Such a splurge is the defining characteristic of Bruce's managerial career to date. In his first transfer window at Wigan he recruited six players in four weeks. Six more would arrive the following season before Bruce chose to leave the North West for a move to Wearside. Whilst at Sunderland, his transfer policy became almost comical. In his 19 months at the club a total of 61 players went through the revolving door. Sunderland fans must be consoled by the thankful presence of restrictive transfer windows.
Quite how Bruce envisaged that the retention of an cohesive playing style, system, team spirit or philosophy could be possible with such a wholesale degree of upheaval is unclear, but we can conclude that he failed to succeed in his plan. When sacked from Sunderland, the club were two points and two places clear of the relegation zone, and the manager had won less than three of every ten games in charge. Aside from his 18-game spell at Selhurst Park, Bruce has never bettered a 40% win percentage during any of his appointments.
Whilst an exuberant transfer policy is not necessarily a stick with which to beat Bruce, his tactical naivety may be. When asked about the potential for the utilisation of differing formations at a press conference shortly after taking over at Sunderland, Bruce's reply of "I'm not that into tactics" measured somewhere between laughable and heart-breaking. At the Stadium of Light, the manager's undoing was Sunderland's consistent inability to shift style or formation to match the opponent, both pre and mid match. There is nothing inherently negative about a back-to-basics approach to football management, and it would be snobbery to think otherwise, but during his tenure on Wearside Sunderland lost 48 league points from winning positions. They gained just 15 points from the reverse. Whilst other managers adapted to evolving situations, Bruce demonstrated that he was often incapable of doing so.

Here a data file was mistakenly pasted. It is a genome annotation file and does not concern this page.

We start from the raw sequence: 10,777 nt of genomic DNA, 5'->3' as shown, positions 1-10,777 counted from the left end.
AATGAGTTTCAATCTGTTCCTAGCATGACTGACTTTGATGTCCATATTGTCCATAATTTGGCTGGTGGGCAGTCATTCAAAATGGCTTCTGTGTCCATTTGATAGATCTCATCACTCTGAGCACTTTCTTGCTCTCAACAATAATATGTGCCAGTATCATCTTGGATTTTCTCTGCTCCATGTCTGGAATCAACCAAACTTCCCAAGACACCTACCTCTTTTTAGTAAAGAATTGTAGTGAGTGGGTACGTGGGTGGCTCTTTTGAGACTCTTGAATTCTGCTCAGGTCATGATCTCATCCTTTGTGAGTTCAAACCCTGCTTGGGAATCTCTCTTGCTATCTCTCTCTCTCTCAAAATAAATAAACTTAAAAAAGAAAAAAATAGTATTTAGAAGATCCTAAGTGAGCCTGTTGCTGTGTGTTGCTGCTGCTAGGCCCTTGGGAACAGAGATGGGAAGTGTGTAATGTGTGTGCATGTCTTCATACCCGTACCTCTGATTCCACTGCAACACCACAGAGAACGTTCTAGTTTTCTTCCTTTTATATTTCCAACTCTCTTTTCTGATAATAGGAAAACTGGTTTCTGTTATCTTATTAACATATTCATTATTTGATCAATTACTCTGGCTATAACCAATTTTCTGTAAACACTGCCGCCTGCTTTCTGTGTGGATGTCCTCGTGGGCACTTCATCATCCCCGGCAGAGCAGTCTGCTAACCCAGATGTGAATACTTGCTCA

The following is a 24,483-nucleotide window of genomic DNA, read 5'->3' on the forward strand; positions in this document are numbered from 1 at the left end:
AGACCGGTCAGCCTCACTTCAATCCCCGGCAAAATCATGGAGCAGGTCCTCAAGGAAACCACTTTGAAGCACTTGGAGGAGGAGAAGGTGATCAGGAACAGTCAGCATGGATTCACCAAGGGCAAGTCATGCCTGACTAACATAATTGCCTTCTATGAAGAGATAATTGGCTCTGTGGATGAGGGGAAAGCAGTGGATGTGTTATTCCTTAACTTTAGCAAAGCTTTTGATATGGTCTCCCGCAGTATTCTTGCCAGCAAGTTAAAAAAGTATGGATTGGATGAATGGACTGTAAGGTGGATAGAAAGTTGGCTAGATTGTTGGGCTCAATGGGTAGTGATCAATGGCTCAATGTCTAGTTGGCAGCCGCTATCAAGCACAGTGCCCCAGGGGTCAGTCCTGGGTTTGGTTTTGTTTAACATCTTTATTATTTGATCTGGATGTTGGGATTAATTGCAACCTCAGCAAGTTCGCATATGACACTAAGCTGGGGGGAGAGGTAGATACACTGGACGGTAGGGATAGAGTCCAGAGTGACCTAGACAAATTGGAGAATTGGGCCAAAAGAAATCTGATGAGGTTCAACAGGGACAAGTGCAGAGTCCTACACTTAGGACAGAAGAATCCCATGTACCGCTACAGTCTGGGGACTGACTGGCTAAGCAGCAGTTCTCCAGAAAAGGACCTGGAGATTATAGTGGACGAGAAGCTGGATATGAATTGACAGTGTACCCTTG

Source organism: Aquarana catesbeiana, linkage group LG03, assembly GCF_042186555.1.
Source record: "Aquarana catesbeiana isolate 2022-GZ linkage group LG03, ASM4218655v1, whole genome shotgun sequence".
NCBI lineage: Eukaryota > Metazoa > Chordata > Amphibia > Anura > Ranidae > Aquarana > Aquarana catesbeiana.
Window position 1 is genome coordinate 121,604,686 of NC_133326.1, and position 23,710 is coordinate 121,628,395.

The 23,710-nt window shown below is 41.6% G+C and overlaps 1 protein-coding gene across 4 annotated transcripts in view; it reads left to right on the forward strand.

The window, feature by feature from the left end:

Perhaps I am being harsh, and Bruce's win percentage merely reflects his appointments at clubs where there is a ceiling to potential achievement. Maybe Bruce simply hasn't found his 'perfect fit', and possibly all he wanted to do was manage Newcastle United, a hometown job he showed interest in on at least three separate occasions? Is his 'Championship Manager' managerial style (buy, buy, buy, sell, sell, sell, let the assistant sort out tactics and training) simply a refreshing alternative to the status quo? (I believe the answer to be a resounding 'no', by the way.)